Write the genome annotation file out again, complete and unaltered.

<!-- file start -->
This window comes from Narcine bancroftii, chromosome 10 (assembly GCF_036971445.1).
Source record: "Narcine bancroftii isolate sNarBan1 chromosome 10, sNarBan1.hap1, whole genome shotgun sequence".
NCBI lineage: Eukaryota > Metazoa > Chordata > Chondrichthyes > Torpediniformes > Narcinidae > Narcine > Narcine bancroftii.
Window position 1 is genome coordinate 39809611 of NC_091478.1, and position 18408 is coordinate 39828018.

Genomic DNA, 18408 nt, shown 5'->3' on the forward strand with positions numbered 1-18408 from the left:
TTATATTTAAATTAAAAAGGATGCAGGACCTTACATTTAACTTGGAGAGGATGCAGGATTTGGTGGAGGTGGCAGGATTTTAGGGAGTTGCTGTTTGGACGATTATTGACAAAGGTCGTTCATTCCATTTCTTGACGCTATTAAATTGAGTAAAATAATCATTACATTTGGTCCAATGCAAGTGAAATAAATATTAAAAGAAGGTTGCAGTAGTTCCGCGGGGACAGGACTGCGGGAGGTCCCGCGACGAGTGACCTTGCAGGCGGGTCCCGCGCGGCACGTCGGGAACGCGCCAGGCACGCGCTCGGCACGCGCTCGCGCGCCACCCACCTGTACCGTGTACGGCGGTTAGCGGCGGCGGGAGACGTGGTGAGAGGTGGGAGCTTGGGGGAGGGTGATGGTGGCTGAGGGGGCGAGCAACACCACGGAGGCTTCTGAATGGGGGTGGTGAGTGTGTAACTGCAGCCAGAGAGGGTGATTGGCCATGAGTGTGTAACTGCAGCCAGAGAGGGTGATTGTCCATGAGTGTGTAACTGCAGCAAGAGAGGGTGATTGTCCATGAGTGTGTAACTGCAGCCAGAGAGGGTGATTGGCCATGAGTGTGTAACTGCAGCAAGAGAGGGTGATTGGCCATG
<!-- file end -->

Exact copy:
This window comes from Narcine bancroftii, chromosome 10 (assembly GCF_036971445.1).
Source record: "Narcine bancroftii isolate sNarBan1 chromosome 10, sNarBan1.hap1, whole genome shotgun sequence".
NCBI lineage: Eukaryota > Metazoa > Chordata > Chondrichthyes > Torpediniformes > Narcinidae > Narcine > Narcine bancroftii.
Window position 1 is genome coordinate 39809611 of NC_091478.1, and position 18408 is coordinate 39828018.

Genomic DNA, 18408 nt, shown 5'->3' on the forward strand with positions numbered 1-18408 from the left:
TTATATTTAAATTAAAAAGGATGCAGGACCTTACATTTAACTTGGAGAGGATGCAGGATTTGGTGGAGGTGGCAGGATTTTAGGGAGTTGCTGTTTGGACGATTATTGACAAAGGTCGTTCATTCCATTTCTTGACGCTATTAAATTGAGTAAAATAATCATTACATTTGGTCCAATGCAAGTGAAATAAATATTAAAAGAAGGTTGCAGTAGTTCCGCGGGGACAGGACTGCGGGAGGTCCCGCGACGAGTGACCTTGCAGGCGGGTCCCGCGCGGCACGTCGGGAACGCGCCAGGCACGCGCTCGGCACGCGCTCGCGCGCCACCCACCTGTACCGTGTACGGCGGTTAGCGGCGGCGGGAGACGTGGTGAGAGGTGGGAGCTTGGGGGAGGGTGATGGTGGCTGAGGGGGCGAGCAACACCACGGAGGCTTCTGAATGGGGGTGGTGAGTGTGTAACTGCAGCCAGAGAGGGTGATTGGCCATGAGTGTGTAACTGCAGCCAGAGAGGGTGATTGTCCATGAGTGTGTAACTGCAGCAAGAGAGGGTGATTGTCCATGAGTGTGTAACTGCAGCCAGAGAGGGTGATTGGCCATGAGTGTGTAACTGCAGCAAGAGAGGGTGATTGGCCATG